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Write an Explanatory Letter to Accompany Your Will

By Arleen Richards
Epoch Times Contributor
Created: December 31, 2012 Last Updated: January 2, 2013
Related articles: Life » Slice of Life
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A picture taken on December 18, 2012 shows a corsage pin made of emeralds, diamonds, silver and gold, displayed on a 1867 page order of Empress Eugenie, the wife of Napoleon III, Emperor of the French, in the Mellerio jewelry store in Paris. (Franck Fife/AFP/Getty Images)

A picture taken on December 18, 2012 shows a corsage pin made of emeralds, diamonds, silver and gold, displayed on a 1867 page order of Empress Eugenie, the wife of Napoleon III, Emperor of the French, in the Mellerio jewelry store in Paris. (Franck Fife/AFP/Getty Images)

The thought of preparing a will can be stressful enough, but actually making final decisions about how you would like to distribute your assets and to whom may add some extra anxiety.

Consider writing a letter that explains your reasoning for distributing the property the way you did and also why you chose a certain person to take responsibility for managing your estate.

First and foremost, you should write that the letter is separate and apart from your will and that it should not be construed as an addendum or replacement for your will. It is merely an explanation of your thought process at the time you prepared the will. That way, the letter would not have any legal binding effect, but may serve to give you some peace of mind and alleviate potential hard feelings of surviving loved ones.

Some thoughts you may consider including in your letter can vary from explaining why certain gifts were made to providing care for your pet.

If you have more than one child, but left the family home to only one of your children, you could explain, for example, why this child is receiving more than the others. Your reason may be that this child needs the home more and the other children received considerable financial support in the past for purchase of a house or education costs.

Explaining your motives is equally important when leaving certain personal items to your children. If you don’t feel it is prudent to sit down with your children during your life to discuss what items you intend to leave and to whom, you can discuss your thoughts in a letter. If you have three daughters you can only leave your diamond engagement ring to one of them. Perhaps you feel she is the only daughter who is in a lasting relationship and likely to get married soon.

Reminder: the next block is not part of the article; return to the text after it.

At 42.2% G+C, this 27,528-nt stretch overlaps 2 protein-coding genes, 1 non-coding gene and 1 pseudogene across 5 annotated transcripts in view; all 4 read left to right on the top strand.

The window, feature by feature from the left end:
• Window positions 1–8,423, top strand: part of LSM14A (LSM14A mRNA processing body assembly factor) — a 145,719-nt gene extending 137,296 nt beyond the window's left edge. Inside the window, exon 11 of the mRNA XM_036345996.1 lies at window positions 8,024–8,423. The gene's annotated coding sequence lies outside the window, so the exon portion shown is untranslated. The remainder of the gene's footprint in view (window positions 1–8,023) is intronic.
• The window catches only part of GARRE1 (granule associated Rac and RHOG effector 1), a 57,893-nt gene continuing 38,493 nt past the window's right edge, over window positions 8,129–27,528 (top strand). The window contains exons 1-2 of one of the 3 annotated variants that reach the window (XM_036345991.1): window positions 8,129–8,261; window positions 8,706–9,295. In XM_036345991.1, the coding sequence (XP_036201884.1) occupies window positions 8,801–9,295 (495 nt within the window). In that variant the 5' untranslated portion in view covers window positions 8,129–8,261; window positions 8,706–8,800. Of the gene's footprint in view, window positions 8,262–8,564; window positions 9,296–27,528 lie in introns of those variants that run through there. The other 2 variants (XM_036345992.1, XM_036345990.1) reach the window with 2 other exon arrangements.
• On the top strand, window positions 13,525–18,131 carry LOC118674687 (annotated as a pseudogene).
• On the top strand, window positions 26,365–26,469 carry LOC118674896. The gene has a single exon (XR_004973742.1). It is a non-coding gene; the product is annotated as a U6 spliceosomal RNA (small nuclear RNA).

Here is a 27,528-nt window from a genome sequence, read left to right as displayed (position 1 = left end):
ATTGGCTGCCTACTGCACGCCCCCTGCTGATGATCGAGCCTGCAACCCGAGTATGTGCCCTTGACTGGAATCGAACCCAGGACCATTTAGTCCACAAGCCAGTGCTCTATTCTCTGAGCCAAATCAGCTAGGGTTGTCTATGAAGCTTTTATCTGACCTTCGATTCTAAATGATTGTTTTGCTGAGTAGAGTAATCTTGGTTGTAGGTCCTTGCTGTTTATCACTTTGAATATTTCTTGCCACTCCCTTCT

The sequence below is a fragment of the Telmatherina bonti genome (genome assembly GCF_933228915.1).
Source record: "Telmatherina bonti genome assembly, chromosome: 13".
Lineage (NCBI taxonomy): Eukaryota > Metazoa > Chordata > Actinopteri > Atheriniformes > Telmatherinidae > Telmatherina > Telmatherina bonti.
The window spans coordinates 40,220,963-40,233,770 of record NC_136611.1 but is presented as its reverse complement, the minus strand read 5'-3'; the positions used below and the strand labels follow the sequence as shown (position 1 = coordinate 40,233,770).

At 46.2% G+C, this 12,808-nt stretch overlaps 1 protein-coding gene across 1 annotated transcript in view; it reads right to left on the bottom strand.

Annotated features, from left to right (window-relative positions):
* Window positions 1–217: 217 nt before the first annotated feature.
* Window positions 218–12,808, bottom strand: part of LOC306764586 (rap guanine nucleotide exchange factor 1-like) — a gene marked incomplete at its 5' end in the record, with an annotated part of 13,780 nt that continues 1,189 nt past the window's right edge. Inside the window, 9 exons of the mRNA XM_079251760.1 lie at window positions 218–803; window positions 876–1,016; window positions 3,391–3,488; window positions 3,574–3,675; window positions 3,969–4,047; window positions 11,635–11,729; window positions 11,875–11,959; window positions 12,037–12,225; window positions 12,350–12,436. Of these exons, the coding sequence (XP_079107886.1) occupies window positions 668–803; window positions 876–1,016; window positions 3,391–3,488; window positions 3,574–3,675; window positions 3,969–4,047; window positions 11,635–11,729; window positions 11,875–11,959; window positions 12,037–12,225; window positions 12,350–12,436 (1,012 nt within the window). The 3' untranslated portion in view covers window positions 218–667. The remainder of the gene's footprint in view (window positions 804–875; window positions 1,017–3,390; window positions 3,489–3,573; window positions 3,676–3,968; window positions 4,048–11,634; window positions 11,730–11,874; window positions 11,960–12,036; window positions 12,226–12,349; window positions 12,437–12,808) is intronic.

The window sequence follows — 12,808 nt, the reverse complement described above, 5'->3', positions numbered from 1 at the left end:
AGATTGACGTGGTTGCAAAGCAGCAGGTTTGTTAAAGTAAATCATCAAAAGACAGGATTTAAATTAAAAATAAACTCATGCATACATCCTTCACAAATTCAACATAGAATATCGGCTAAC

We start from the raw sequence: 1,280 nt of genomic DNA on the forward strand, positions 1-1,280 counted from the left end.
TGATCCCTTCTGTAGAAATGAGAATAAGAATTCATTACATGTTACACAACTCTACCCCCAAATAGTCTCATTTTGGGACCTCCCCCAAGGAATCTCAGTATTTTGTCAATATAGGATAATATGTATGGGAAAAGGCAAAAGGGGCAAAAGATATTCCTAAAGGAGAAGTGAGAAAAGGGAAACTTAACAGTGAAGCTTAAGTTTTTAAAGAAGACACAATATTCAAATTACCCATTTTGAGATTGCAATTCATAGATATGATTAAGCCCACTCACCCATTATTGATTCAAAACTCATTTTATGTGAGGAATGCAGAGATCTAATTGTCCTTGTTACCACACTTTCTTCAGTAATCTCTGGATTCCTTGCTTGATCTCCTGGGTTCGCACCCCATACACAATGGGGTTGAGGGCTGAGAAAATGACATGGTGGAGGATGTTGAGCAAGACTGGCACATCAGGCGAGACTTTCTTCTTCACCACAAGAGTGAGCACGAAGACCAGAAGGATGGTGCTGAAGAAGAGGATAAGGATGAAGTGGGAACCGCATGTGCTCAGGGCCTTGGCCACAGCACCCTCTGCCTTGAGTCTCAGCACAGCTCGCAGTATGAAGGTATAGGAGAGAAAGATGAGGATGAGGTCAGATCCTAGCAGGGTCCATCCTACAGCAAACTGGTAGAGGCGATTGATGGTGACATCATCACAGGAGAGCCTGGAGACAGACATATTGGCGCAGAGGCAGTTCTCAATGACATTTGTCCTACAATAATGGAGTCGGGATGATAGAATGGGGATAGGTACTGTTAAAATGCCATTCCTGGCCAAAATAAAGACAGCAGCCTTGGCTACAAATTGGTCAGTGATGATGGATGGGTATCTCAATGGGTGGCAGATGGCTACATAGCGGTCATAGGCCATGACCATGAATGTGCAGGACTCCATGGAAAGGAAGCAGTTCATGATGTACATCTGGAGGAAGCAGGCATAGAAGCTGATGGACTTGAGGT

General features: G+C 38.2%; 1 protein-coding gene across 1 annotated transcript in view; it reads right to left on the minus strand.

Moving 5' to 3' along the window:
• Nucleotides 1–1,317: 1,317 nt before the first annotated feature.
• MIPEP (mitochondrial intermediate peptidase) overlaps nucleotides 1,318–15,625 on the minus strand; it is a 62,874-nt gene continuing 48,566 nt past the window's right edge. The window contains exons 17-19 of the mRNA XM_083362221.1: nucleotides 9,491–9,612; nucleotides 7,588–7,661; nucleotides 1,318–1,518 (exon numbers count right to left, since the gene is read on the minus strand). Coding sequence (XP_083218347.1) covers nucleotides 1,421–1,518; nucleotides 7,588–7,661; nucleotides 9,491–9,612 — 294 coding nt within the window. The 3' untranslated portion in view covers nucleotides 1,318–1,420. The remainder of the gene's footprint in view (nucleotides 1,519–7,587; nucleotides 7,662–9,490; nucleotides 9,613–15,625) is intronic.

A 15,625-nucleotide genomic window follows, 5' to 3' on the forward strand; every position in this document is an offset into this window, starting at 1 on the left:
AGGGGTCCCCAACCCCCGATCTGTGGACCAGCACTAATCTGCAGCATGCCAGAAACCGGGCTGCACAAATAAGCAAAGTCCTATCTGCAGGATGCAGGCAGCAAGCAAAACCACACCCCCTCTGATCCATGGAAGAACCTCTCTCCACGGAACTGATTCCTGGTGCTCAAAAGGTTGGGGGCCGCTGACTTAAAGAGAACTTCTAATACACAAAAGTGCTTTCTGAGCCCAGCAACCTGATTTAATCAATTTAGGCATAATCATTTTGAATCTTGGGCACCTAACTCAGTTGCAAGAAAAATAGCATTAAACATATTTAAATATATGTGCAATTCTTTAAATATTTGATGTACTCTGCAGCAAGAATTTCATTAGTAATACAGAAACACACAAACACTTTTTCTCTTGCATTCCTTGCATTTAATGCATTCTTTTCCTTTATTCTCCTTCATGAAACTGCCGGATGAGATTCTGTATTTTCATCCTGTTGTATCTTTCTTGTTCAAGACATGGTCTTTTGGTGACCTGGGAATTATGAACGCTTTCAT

You can buffer potential hard feelings by expressing appreciation and respect to your other daughters for the caring relationship they developed with you and explaining that your other diamond jewelry items are equally meaningful.

Another decision that could possibly leave family members disgruntled is your choice for executor of the will. You have the option to name whomever you want, even a friend, but certain family members may feel discredited or unappreciated. Even if you know that someone will not be able to handle the truth, you can still write your thoughts in an effort to explain how you carefully considered your final decision and why you made it.

Although these examples are not exhaustive, one more thought for you to consider in writing a separate letter is how you want your pet cared for.

In addition to leaving your pet and a sum of money to a friend or family member who has agreed in advance to take on the job, you can write additional thoughts about how you want your pet cared for and special idiosyncrasies to be aware of.

These matters of the heart are best expressed by you and in your own way. However, consult an attorney to ensure that your final will is correctly prepared, to avoid any confusion.

Information contained in this article is not intended to be legal advice nor applicable to all situations. For legal assistance, contact an attorney in your state of residence. You can visit Arleen’s website at arleenrichards-law.info.

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